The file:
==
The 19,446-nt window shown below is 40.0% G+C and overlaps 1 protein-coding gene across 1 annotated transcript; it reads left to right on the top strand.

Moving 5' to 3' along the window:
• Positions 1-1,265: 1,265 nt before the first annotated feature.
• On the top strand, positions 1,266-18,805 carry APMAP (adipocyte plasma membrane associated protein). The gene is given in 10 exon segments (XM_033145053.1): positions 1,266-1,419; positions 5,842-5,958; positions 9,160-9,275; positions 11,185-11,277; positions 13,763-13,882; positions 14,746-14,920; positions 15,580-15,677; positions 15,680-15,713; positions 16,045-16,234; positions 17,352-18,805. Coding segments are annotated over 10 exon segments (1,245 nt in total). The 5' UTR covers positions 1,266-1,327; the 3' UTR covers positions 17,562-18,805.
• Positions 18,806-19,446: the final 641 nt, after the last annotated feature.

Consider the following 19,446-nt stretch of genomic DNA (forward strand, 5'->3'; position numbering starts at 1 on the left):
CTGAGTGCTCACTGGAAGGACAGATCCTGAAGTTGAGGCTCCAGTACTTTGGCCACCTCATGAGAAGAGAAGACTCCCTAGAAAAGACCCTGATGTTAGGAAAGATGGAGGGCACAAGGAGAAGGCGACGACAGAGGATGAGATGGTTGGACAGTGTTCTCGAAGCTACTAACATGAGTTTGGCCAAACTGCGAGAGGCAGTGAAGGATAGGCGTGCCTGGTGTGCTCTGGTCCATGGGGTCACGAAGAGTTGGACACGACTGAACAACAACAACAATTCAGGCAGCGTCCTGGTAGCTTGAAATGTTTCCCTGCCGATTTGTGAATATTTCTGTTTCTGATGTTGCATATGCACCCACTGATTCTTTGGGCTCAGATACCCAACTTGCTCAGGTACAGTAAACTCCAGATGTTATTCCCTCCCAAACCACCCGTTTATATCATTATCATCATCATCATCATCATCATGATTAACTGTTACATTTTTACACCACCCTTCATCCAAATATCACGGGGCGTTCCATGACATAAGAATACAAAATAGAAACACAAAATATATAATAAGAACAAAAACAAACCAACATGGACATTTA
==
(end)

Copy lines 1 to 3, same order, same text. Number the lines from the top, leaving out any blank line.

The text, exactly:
The 19,446-nt window shown below is 40.0% G+C and overlaps 1 protein-coding gene across 1 annotated transcript; it reads left to right on the top strand.

Moving 5' to 3' along the window:
• Positions 1-1,265: 1,265 nt before the first annotated feature.